The Association of Farm & Forestry Contractors in Ireland (FCI) has published an analysis of the costs involved in running a tractor and hedge-cutter.
The analysis features in the latest edition of the association’s membership magazine – namely ‘Wheels & Fields‘.Also Read: Video: What separates these 4 new Deutz-Fahr tractors in Co. Cork?
In its preamble, the FCI urges contractors to “ensure that each individual enterprise [including hedge-cutting for hire] generates a profit”.
The analysis uses the example of a “modern 150hp tractor” and a “contractor-spec hedge-cutter with a 6m reach, joystick controls and full support brackets”. It says that operating costs largely remain the same, irrespective of who or what the customer is – a farmer; a local authority; or a utility company such as ESB Networks.
Focusing firstly on the tractor, the FCI asserts that a typical 150hp model will cost between €10 and €15 per clock-hour (suggesting that it would cost in excess of €30,000 to trade-in and replace such a tractor if it had 3,000 hours on its clock/odometer).
The analysis states: “Being generous, the tractor ownership cost that essentially covers depreciation comes to €10/hour.”
For labour, the FCI asserts that to pay a hedge-cutter operator €500 into his/her hand would, in reality, cost the contractor close to €720/week (equating to €18/hour for a 40-hour week).
The analysis suggests that fuel usage (factoring in travelling to and from each job/contract) might amount to 7L/hour (equating to €4.90/hour based on a green diesel cost of €0.70/L).
Looking specifically at repair costs, the FCI says that these are “generally calculated at between 3% and 5% of the machine’s buying price – spread across the season”.
In the case of a €100,000 tractor, that amounts to (at least) €3,000/season or €3/hour (assuming a 1,000-hour annual workload out of which 11 weeks or 500 hours are allocated to hedge-cutting).
Insurance costs for a modern 150hp tractor are put at €1,500/year. Again, assuming a 1,000-hour annual workload (across all activities), this results in an hourly cost of €1.50/hour.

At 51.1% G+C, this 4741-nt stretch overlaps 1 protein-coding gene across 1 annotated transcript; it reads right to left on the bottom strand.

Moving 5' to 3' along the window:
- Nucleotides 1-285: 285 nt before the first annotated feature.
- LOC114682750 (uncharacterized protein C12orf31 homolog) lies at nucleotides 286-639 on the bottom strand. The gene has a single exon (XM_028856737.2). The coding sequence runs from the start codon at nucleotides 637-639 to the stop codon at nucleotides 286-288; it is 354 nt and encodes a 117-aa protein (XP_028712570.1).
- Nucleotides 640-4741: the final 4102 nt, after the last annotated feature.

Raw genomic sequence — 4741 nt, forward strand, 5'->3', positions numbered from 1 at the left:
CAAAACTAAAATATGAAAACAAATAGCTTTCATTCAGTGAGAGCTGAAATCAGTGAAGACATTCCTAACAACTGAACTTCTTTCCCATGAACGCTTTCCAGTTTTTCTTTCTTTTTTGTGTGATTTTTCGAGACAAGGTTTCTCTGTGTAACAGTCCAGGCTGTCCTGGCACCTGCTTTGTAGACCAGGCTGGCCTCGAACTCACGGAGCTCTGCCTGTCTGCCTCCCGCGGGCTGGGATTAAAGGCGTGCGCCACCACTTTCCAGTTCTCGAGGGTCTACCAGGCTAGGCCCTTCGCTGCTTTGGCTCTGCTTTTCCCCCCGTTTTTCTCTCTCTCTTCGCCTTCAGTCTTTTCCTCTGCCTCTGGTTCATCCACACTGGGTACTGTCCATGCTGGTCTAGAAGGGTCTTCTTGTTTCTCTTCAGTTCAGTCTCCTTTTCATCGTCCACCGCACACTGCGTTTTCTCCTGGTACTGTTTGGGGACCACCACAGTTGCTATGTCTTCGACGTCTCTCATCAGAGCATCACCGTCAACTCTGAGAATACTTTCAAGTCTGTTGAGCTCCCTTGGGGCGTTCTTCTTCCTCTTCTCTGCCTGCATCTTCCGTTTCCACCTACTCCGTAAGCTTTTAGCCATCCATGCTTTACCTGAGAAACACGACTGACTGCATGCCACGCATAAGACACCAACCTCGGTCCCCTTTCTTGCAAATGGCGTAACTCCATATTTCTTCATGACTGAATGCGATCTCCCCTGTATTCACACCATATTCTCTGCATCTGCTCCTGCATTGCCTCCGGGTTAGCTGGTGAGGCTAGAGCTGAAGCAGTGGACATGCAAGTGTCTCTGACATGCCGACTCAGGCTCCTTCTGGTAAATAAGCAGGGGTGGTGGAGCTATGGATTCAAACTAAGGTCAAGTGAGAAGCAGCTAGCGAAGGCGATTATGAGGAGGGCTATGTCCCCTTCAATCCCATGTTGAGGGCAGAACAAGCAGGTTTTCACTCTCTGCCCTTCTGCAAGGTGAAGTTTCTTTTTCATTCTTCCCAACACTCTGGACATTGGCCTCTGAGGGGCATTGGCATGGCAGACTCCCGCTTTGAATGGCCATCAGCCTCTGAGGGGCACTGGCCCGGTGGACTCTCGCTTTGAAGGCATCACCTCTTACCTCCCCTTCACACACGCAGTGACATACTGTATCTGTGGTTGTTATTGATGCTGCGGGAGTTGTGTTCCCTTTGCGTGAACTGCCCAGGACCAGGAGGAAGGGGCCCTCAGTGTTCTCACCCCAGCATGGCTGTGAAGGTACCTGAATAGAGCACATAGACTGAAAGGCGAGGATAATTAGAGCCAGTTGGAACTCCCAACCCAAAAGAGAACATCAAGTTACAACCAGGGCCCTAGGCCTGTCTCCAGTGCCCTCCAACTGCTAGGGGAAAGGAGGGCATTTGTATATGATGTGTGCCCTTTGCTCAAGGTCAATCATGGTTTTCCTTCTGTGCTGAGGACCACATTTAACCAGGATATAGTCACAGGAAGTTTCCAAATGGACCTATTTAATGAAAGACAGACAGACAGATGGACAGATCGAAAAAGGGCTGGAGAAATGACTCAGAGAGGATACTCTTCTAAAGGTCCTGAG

- Tractor (capital) cost (€10/hour X 40 hours) – €400/week;
- Labour cost (€18/hour gross X 40 hours) – €720/week (gross);
- Fuel cost (7L/hour = €4.90/hour based on a cost of €0.70/L) – €196/week;
- Repair cost (€3/hour X 40 hours) – €120/week;
- Insurance cost (€1.50/hour X 40 hours) – €60/week;
- Total tractor operating cost (€37.40/hour) – €1,496/week.
The FCI says that it has employed an approach that’s been “used in the construction machinery sector for decades” to quantify costs directly associated with the hedge-cutter.
This, it says, is based on allocating a cost of €0.50 for every €1,000 invested. So, for a hedge-cutter that is €30,000 to buy, that results in a cost of €15/hour.
- Total tractor operating cost – €37.40/hour;
- Total hedge-cutter operating cost – €15/hour;
- Total tractor and hedge-cutter operating cost – €52.40/hour.
Diesel usage when cutting silage
In somewhat related news, the FCI recently published a document that detailed fuel (diesel) usage for a number of high-profile contracting activities.
Based on research carried out by the organisation, the figures suggest that a contractor cutting and ensiling pit silage (with all the associated equipment) typically uses 3,050L/day.
- Self-propelled forage harvester – 1,000L/day;
- Loader and mower (combined) – 800L/day;
- Five tractors and trailers (each) – 250L/day;
- Total – 3,050L/day.
Interestingly, the document estimates that there are 700 such pit-silage outfits/teams spread across the country.
The document in question ultimately formed part of the FCI’s recent pre-budget submission; the intent (at that time) was to caution the Government against the imposition of increased taxes on green diesel.
The document also detailed fuel usage (estimates) for baled-silage systems – again based on the organisation’s own research.
It suggests that a contractor making baled silage (with all the associated equipment) typically uses 900L/day.
- Tractor and baler – 300L/day;
- Mower, tedder, wrapper and transport equipment (combined) – 600L/day;
- Total – 900L/day.
The document suggests that there are 1,000 such baled-silage outfits/teams dotted about the Republic of Ireland.